The Wake County school board is now taking applications to fill the vacancy caused by the death of board member Kathy Hartenstine, with the goal of naming a successor before Christmas.
Hartenstine, 68, died Sept. 23 from what her family says were complications due to the flu. Hartenstine ran unopposed for election Tuesday so the board will interview applicants and pick a person to serve her term through November 2020.
“We want to make sure thoughtful candidates apply,” school board vice chairman Jim Martin said at Wednesday’s board meeting.
Hartenstine represented District 7, which includes Morrisville and parts of Cary and northwest Raleigh. Since her death, school board chairwoman Monika Johnson-Hostler has been responding to messages sent to Hartenstine’s email account.
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“I’m reasonably confident there will be some interest from Morrisville,” said school board member Bill Fletcher.
The board will use a similar process to what was used when Hartenstine was appointed in 2017 to fill the vacancy caused by the death of Zora Felton.
▪ A letter of interest, no more than five pages, outlining the candidate’s background and listing three strategies for advancing the school board’s Strategic Plan. The plan calls for raising Wake’s graduation rate to 95 percent by 2020 and producing graduates ready for productive citizenship as well as higher education or a career;
▪ A resume;
▪ Three letters of recommendation.
All materials submitted are considered public records and can be emailed to firstname.lastname@example.org or mailed or delivered to C/O District 7 Board of Education Vacancy, Wake County Board of Education, Crossroads I, 5625 Dillard Drive, Cary, NC 27518.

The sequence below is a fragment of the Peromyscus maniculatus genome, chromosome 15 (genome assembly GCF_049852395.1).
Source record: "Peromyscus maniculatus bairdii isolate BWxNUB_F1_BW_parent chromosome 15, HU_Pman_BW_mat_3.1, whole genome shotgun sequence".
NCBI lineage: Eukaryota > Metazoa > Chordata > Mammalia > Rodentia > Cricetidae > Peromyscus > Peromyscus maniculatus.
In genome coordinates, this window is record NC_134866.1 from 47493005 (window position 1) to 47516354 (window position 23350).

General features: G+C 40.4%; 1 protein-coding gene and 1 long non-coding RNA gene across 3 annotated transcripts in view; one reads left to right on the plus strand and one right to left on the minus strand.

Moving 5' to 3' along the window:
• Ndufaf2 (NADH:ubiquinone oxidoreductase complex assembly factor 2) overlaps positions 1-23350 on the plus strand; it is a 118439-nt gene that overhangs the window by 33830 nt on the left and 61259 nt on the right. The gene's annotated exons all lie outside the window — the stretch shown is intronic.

Applicants will be called in to be publicly interviewed by the school board on Dec. 11 and potentially Dec. 17 if there are many candidates. The vote and discussion for filling the vacancy is also required to take place in open session.
The new school board member will be one of nine people charged with governing North Carolina’s largest school system, which has more than 160,000 students and a $1.6 billion annual operating budget.
A major reason Hartenstine was selected in 2017 was that she was a former Wake County principal. A majority of school board members said they wanted to ensure a former Wake educator was on the board because Felton had been a retired teacher.
At least two people started write-in campaigns for the District 7 seat, but Hartenstine still received 95 percent of the vote.
“Thank you, #Wake County. Kathy would be so honored to know she earned the privilege to continue serving you on the #WCPSS Board of Education,” Wake County Commissioner Greg Ford, a friend of Hartenstine’s and also a former Wake principal, tweeted on Tuesday night.
“Instead we honor her memory and her work on behalf of all students & educators. #WakeBOE, you now have some smart, classy shoes to fill.”